In an embodiment of the invention the mentioned quantities and preferably also the control signals derived from these are determined by digital calculation. An advantage is then that adaptations can be effected by simple program changes. However, it is expressly pointed out that according to the present invention the regulation can also be carried out by using conventional electronic circuits.
A device in accordance with the present invention for carrying out the method according to the present invention has a phase-sensitive rectifier for obtaining the dispersion signal ux and the absorption signal uy of a nuclear signal and has a device for generating a quantity which is dependent on ux /uy, (1/uy)(dux /dt) or on a combination thereof. This device and its embodiments have the above mentioned advantages.
An embodiment of the present invention provides that at least one measuring transducer is follow by a regulator, the input signal of the concerned regulator which is modified according to the control properties appearing at the output of said regulator. Thus the signal supplied by a measuring transducer can be modified.
An embodiment of the invention provides that there is a switching device for selecting the one quantity or the other quantity or a combination of the quantities; thus the desired signal can be selected.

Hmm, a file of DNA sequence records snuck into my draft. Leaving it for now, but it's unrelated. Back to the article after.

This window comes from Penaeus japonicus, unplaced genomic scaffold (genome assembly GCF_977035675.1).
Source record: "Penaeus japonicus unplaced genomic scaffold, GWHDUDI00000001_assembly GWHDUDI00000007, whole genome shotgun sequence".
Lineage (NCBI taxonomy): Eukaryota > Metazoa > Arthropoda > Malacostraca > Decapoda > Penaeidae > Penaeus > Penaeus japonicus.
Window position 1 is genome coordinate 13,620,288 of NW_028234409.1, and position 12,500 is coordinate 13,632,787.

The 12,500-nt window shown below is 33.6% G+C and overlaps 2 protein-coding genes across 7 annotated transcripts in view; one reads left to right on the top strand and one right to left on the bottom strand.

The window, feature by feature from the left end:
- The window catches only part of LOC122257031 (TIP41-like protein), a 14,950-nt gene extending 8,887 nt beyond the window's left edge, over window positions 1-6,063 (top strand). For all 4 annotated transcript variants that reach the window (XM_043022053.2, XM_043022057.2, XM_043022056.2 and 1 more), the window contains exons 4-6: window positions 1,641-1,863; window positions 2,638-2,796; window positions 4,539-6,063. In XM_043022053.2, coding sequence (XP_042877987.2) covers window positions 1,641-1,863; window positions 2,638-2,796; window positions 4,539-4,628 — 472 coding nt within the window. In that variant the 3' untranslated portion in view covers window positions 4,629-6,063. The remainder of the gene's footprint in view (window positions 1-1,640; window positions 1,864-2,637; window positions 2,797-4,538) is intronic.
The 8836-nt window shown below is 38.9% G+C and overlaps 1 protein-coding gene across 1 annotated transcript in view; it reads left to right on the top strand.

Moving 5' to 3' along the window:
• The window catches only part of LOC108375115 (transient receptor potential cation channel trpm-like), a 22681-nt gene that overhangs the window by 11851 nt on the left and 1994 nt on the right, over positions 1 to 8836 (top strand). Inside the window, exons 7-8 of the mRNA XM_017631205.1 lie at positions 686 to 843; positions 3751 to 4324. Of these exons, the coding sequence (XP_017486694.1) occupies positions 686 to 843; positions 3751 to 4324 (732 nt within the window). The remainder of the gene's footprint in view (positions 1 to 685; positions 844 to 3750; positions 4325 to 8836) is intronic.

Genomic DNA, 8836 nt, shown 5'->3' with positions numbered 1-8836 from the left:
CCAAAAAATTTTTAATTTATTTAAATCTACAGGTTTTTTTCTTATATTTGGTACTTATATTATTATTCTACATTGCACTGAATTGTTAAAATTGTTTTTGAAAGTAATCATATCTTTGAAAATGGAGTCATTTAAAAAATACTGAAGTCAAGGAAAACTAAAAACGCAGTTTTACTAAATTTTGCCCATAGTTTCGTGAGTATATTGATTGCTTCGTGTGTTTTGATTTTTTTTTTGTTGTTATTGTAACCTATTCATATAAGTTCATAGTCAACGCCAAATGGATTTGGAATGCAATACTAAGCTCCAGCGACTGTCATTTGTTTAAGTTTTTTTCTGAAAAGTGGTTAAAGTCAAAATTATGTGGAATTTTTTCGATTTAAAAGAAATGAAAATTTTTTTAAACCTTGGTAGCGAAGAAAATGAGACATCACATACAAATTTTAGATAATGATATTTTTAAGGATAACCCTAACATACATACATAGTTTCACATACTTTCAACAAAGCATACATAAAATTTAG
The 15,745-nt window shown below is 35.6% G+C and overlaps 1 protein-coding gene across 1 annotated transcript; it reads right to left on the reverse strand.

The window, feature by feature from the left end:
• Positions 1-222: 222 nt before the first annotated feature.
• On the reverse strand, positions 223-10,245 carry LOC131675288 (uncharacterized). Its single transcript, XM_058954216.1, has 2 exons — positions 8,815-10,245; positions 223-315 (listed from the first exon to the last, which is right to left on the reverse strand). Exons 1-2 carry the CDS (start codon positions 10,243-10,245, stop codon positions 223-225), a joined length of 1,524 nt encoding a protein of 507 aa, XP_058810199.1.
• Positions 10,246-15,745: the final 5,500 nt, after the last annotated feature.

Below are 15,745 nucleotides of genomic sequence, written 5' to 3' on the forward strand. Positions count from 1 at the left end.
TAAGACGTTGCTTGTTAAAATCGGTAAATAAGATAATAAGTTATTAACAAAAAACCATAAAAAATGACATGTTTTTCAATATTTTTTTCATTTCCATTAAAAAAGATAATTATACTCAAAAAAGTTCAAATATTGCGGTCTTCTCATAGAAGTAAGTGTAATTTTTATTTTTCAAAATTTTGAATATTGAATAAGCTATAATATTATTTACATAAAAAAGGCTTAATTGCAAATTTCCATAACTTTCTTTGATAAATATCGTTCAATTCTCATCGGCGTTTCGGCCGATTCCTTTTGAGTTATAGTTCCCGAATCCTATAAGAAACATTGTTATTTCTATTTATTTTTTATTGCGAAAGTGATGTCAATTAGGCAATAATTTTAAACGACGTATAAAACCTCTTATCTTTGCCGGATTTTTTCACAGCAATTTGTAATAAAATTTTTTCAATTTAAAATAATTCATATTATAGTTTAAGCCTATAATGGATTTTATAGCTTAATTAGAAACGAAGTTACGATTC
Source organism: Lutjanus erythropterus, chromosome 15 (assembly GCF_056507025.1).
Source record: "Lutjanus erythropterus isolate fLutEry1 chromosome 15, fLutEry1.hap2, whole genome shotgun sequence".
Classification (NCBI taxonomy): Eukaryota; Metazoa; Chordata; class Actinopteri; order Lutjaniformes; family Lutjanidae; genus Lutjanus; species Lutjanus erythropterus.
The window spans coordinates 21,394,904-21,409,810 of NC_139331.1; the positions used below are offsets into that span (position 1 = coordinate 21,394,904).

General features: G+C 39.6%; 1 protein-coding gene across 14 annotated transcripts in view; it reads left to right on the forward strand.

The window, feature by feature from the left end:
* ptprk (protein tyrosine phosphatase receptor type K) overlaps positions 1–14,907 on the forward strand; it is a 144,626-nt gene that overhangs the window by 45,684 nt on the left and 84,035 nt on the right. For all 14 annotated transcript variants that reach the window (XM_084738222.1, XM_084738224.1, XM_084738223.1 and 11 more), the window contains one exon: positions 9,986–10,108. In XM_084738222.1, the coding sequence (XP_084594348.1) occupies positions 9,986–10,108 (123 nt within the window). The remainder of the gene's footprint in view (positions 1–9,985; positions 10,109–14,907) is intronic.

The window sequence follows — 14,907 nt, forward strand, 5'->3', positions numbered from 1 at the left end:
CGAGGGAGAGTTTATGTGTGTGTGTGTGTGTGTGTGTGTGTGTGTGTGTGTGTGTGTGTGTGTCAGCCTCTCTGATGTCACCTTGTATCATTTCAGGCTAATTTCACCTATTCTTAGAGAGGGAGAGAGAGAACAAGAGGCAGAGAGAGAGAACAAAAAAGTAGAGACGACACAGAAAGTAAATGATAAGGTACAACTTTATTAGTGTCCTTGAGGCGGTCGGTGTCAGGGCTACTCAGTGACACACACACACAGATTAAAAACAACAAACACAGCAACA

An embodiment of the invention provides that there is a control device which controls the regulators and/or the switching device in dependence on the dispersion signal ux and the absorption signal uy ; thus, taking into consideration the dispersion signal and the absorption signal, the output signal of the one or the other measuring transducer can simply be affected and/or a combination of the two output signals can be used for compensation of the field change.
An embodiment of the invention provides a digital computer which determines the mentioned quantities. An embodiment of the invention provides a field sensor arranged outside the electromagnet in order to compensate fast field variations of external disturbance sources.
Further features and advantages result from the description of one embodiment of the invention by means of the drawing which shows details relevant for the invention and from the claims. The single features can be realized individually or in arbitrary combination thereof in an embodiment of the invention.
FIG. 1 shows the over-all scheme of a stabilization device,
FIG. 2 shows a functional scheme of the computer of FIG. 1,
FIG. 3 shows the field vector H in the Cartesian coordinate system,